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The European Capital of Culture for 2003

Graz, European Capital of Culture in 2003

Following on from Brugge and Salamanca in 2002, Graz took its turn as European Capital of Culture in 2003. Its unique geographic and socio-economic position gives the capital of the state of Styria undeniable advantages. Located between Hungary and Slovenia, Austria's second largest city serves as a link between the Balkans and Eastern Europe. It draws tourists from both sides, but also - of course - from throughout Europe and the United States. What is more, its three universities have some 28,000 students.
Graz offers its visitors a well-developed cultural infrastructure. Its centre boasts a wide range of contemporary architecture, a theatre, an opera, and numerous museums and galleries. A number of renowned festivals are also held in Graz, like the very avant-garde "Styrian Autumn" or "Diagonal", which pays tribute each year to Austrian cinema.

Architecture and other art forms

The 100 or so projects selected for Graz 2003 covered myriad aspects of art and culture. Among them, two gave more than their due to art and architecture in public places.
"The island in the Mur", created by the celebrated American artist and architect Vito Acconci, was based on the idea of creating an "artificial link" between the city and the Mur, a river flowing through Graz. The island is a pivoting construction composed of floating "shells", each of which has a specific function: a bar, an open-air theatre, a children's playground, etc. Faithful to his humanistic conception of town planning, the artist designed this new "urban culture area" as a lively and pleasant place, where people can meet each other and communicate, play or relax… In a similar vein, the "Latent Utopias" exhibition presented architectural projects that rethink town planning in terms of future changes and society's expectations.
During this event-filled year, the public was also be able to visit exhibitions on themes as varied and sundry as the development of languages ("The Tower of Babel"), art in the context of violence and war ("M_ARS"), sado-masochism ("Lust as passion", in reference to Leopold von Sacher-Masoch, who lived in Graz) and to contemplate contemporary works produced in the Balkans and Saint Petersburg. Music also played a prominent role in the festivities, with a longer version of "Styrian autumn," punctuated by performances - with works composed for the occasion by Gert Jonke, Anselm Gluck and Henning Mankell - and all sorts of artistic works. There was also an international writer's competition on the theme of "Unknown Neighbours"… to mention just a few of the many projects making up this rich and quality programme.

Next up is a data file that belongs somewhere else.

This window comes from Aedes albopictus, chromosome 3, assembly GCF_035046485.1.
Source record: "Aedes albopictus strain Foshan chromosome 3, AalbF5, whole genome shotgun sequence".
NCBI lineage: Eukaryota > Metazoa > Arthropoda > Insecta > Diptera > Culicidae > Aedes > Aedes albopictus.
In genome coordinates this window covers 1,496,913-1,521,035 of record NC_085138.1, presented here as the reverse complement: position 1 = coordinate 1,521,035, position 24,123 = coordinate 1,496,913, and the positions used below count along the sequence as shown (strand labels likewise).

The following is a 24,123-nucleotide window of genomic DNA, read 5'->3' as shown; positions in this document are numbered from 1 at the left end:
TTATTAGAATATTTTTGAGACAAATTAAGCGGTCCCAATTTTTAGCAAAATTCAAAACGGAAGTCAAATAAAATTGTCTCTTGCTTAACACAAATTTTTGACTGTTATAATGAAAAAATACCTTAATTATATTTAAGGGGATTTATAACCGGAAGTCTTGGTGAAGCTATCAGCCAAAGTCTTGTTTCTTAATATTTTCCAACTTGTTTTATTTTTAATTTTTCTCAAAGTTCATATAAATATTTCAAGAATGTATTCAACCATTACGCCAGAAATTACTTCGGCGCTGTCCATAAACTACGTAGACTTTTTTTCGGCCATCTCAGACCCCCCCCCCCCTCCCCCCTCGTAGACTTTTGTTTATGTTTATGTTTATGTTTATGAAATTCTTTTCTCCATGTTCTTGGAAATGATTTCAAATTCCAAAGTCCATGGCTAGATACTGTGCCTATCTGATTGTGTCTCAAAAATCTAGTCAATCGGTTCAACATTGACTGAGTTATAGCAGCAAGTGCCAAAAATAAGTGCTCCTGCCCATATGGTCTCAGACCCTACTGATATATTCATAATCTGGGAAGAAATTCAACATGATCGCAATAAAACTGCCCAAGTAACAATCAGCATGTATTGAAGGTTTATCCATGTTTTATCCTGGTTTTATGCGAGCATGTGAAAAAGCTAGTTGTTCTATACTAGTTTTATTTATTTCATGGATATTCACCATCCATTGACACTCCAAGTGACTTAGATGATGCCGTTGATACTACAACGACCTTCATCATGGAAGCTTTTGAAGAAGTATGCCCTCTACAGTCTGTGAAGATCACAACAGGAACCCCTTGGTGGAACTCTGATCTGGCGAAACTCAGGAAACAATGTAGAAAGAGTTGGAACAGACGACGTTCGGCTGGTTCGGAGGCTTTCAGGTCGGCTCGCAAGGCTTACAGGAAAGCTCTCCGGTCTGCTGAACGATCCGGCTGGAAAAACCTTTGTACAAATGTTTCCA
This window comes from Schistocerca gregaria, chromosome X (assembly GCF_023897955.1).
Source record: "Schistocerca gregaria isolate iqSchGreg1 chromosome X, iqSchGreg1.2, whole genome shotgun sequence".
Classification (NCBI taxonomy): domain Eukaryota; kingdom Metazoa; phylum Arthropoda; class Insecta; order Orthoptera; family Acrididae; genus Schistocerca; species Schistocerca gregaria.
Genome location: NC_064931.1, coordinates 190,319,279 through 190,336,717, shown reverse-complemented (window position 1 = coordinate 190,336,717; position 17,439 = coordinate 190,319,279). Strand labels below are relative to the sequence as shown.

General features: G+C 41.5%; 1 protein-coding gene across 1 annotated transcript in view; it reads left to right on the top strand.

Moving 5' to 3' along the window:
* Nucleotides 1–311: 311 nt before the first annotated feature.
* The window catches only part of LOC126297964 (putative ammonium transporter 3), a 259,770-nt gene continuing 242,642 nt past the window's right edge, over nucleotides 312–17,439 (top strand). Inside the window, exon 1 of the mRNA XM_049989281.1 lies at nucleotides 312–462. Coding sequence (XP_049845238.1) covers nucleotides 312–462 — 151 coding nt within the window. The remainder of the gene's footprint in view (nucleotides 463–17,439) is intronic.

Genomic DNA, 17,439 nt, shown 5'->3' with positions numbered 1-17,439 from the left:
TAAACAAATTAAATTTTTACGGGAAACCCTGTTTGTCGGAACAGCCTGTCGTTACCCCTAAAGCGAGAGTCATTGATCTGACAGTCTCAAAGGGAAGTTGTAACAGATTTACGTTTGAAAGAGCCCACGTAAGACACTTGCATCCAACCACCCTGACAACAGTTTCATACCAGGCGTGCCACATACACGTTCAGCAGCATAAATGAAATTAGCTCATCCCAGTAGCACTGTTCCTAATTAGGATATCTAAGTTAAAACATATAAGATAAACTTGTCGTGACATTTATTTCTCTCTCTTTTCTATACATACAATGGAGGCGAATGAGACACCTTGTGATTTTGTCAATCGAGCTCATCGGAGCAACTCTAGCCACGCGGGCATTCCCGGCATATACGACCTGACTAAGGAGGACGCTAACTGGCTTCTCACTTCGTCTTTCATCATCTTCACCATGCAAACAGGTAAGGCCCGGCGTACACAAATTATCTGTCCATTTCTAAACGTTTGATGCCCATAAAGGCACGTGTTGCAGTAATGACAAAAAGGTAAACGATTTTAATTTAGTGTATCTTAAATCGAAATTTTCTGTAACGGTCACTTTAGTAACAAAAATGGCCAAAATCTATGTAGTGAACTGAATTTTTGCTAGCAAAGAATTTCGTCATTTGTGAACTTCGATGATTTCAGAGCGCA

GRAZ 2003 Kulturhauptstadt Europas Organisations GmbH
Mariahilferplatz 2
A-8020 Graz, Austria
Tel: +43-(0)316-2003
Fax: +43-(0)316-2003-8830
Internet site:

The Saint Petersburg art scene

The idea of the project known as "" was to create an artistic artery between Graz and Saint Petersburg. During a five-week period, young artists from Saint Petersburg presented works from different disciplines - graphic arts, sculpture, music, literature and cinema. The latest trends in Russian graphic art - which has enjoyed a boom for some 20 years - were presented in different places in the city of Graz, but also through initiatives like the exhibition "Ten previews of modern art in Saint Petersburg". A film section was presented to elucidate the tie-in between the many art forms that reflect daily life in Russia.
The European Union has provided funding of some € 124,000 for the project under the Culture 2000 programme.

Make way for the young

The Youth programme of the European Commission's Directorate-General for Education and Culture has also provided a subsidy for Graz 2003, amounting to around € 150,000.
Fifteen young people from Croatia, Bulgaria, Romania, Czech Republic, Yugoslavia, Slovenia and Italy had the opportunity to spend 8 to 10 months with the European Voluntary Service contributing to the implementation of many different cultural and artistic activities of Graz 2003. In this way, they could develop the technical, social and intercultural skills they will need in their private and working life, actively participating to the construction of a common Europe characterised by solidarity.

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